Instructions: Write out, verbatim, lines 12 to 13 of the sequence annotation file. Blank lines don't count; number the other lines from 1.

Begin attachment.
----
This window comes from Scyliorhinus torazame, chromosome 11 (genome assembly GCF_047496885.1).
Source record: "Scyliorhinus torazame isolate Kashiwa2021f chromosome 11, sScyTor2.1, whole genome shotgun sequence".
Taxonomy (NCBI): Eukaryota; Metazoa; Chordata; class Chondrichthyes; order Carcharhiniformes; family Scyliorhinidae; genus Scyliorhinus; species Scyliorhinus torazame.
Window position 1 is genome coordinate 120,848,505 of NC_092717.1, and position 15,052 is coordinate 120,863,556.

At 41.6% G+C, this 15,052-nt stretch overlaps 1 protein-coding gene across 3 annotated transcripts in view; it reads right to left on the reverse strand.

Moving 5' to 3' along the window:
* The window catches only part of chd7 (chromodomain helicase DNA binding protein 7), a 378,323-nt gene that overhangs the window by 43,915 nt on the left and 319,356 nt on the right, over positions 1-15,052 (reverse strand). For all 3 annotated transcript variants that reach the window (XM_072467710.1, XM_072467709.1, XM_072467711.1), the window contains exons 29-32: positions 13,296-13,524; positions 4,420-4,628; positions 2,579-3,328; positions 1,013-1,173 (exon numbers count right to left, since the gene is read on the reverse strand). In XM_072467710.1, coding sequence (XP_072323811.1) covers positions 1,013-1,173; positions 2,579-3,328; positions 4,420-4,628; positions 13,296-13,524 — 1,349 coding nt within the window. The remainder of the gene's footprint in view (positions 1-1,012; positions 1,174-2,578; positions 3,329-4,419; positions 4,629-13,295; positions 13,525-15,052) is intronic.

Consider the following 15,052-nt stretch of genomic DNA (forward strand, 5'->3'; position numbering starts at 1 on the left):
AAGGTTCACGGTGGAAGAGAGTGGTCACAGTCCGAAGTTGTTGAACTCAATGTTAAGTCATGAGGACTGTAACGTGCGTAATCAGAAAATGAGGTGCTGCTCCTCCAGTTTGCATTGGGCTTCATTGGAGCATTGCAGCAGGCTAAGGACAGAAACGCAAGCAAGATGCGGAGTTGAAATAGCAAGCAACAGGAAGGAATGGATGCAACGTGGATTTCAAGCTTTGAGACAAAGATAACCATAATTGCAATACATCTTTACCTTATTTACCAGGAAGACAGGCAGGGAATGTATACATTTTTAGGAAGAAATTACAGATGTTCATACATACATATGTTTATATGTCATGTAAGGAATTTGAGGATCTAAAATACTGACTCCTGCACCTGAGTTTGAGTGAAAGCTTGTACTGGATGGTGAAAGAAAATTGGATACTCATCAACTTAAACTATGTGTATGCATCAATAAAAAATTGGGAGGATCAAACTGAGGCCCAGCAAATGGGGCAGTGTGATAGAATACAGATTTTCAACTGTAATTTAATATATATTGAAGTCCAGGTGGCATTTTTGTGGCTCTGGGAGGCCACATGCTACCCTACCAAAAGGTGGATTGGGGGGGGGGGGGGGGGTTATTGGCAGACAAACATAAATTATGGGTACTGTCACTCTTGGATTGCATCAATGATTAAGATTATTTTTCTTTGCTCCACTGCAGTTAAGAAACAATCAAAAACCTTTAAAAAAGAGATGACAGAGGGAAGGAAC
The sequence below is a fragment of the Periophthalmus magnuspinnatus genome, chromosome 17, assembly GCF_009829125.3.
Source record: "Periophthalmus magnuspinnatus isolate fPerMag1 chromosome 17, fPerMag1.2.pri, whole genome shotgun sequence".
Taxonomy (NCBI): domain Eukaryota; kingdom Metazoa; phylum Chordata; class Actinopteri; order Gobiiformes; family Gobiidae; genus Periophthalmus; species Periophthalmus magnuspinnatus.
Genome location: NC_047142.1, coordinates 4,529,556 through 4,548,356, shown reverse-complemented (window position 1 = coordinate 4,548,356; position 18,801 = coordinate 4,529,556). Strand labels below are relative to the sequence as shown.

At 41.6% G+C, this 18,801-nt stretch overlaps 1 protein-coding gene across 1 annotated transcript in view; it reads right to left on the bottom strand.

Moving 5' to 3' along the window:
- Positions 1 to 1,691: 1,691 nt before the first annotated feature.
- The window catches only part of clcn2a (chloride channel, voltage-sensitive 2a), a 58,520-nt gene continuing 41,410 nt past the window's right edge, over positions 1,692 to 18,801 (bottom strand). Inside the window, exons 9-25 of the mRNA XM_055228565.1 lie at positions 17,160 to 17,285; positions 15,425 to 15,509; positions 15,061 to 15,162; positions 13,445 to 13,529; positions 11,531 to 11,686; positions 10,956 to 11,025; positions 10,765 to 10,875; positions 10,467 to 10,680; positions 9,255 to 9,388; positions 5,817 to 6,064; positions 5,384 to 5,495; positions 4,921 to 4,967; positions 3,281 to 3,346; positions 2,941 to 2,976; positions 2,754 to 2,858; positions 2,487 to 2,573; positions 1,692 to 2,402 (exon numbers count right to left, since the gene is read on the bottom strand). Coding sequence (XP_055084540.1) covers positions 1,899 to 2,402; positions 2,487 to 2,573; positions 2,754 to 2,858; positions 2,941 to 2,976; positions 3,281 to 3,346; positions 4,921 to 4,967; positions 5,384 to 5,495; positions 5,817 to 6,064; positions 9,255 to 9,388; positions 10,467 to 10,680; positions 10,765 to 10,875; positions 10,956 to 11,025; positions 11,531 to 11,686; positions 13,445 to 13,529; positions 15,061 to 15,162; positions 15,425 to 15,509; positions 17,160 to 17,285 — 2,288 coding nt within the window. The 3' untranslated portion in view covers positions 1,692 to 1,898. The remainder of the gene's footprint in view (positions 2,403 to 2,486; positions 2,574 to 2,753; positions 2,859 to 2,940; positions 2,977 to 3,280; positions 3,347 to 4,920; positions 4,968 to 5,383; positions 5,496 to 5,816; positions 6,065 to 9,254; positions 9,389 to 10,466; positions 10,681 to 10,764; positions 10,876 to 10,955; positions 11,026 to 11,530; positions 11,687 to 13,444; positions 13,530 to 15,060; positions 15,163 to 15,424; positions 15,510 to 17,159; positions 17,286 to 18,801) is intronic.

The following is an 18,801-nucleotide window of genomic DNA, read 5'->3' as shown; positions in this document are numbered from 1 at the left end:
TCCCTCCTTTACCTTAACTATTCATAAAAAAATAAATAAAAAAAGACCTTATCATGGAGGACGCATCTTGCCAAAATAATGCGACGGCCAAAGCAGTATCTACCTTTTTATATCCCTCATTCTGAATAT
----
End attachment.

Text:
Taxonomy (NCBI): domain Eukaryota; kingdom Metazoa; phylum Chordata; class Actinopteri; order Gobiiformes; family Gobiidae; genus Periophthalmus; species Periophthalmus magnuspinnatus.
Genome location: NC_047142.1, coordinates 4,529,556 through 4,548,356, shown reverse-complemented (window position 1 = coordinate 4,548,356; position 18,801 = coordinate 4,529,556). Strand labels below are relative to the sequence as shown.